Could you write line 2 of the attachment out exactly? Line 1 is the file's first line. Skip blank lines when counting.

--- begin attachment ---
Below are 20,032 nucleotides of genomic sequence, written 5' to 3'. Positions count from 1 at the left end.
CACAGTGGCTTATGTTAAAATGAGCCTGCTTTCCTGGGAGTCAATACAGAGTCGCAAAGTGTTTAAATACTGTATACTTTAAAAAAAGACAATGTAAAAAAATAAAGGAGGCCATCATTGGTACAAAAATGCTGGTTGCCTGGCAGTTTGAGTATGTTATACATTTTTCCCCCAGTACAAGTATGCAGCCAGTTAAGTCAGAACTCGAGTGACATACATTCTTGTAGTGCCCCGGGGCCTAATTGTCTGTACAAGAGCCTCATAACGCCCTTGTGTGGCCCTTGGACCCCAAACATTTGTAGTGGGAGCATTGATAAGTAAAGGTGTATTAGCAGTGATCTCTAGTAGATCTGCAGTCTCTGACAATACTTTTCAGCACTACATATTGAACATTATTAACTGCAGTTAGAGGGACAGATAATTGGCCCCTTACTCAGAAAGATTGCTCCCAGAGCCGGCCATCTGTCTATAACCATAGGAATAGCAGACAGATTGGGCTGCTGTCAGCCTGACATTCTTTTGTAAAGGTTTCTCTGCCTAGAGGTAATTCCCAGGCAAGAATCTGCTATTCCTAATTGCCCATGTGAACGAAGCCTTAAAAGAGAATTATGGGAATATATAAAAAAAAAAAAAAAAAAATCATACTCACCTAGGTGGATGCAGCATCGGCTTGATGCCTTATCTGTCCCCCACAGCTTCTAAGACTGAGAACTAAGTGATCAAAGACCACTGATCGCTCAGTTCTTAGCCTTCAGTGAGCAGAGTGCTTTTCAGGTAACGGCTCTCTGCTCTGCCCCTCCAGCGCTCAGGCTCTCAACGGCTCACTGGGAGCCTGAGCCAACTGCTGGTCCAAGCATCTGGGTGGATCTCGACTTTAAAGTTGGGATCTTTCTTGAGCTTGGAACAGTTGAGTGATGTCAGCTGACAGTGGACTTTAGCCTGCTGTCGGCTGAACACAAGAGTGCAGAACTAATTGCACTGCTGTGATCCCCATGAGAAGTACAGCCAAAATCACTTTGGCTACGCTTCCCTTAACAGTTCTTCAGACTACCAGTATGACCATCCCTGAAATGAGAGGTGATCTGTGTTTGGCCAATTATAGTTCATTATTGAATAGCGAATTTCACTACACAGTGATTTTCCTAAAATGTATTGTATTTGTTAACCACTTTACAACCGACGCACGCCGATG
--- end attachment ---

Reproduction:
CACAGTGGCTTATGTTAAAATGAGCCTGCTTTCCTGGGAGTCAATACAGAGTCGCAAAGTGTTTAAATACTGTATACTTTAAAAAAAGACAATGTAAAAAAATAAAGGAGGCCATCATTGGTACAAAAATGCTGGTTGCCTGGCAGTTTGAGTATGTTATACATTTTTCCCCCAGTACAAGTATGCAGCCAGTTAAGTCAGAACTCGAGTGACATACATTCTTGTAGTGCCCCGGGGCCTAATTGTCTGTACAAGAGCCTCATAACGCCCTTGTGTGGCCCTTGGACCCCAAACATTTGTAGTGGGAGCATTGATAAGTAAAGGTGTATTAGCAGTGATCTCTAGTAGATCTGCAGTCTCTGACAATACTTTTCAGCACTACATATTGAACATTATTAACTGCAGTTAGAGGGACAGATAATTGGCCCCTTACTCAGAAAGATTGCTCCCAGAGCCGGCCATCTGTCTATAACCATAGGAATAGCAGACAGATTGGGCTGCTGTCAGCCTGACATTCTTTTGTAAAGGTTTCTCTGCCTAGAGGTAATTCCCAGGCAAGAATCTGCTATTCCTAATTGCCCATGTGAACGAAGCCTTAAAAGAGAATTATGGGAATATATAAAAAAAAAAAAAAAAAAATCATACTCACCTAGGTGGATGCAGCATCGGCTTGATGCCTTATCTGTCCCCCACAGCTTCTAAGACTGAGAACTAAGTGATCAAAGACCACTGATCGCTCAGTTCTTAGCCTTCAGTGAGCAGAGTGCTTTTCAGGTAACGGCTCTCTGCTCTGCCCCTCCAGCGCTCAGGCTCTCAACGGCTCACTGGGAGCCTGAGCCAACTGCTGGTCCAAGCATCTGGGTGGATCTCGACTTTAAAGTTGGGATCTTTCTTGAGCTTGGAACAGTTGAGTGATGTCAGCTGACAGTGGACTTTAGCCTGCTGTCGGCTGAACACAAGAGTGCAGAACTAATTGCACTGCTGTGATCCCCATGAGAAGTACAGCCAAAATCACTTTGGCTACGCTTCCCTTAACAGTTCTTCAGACTACCAGTATGACCATCCCTGAAATGAGAGGTGATCTGTGTTTGGCCAATTATAGTTCATTATTGAATAGCGAATTTCACTACACAGTGATTTTCCTAAAATGTATTGTATTTGTTAACCACTTTACAACCGACGCACGCCGATG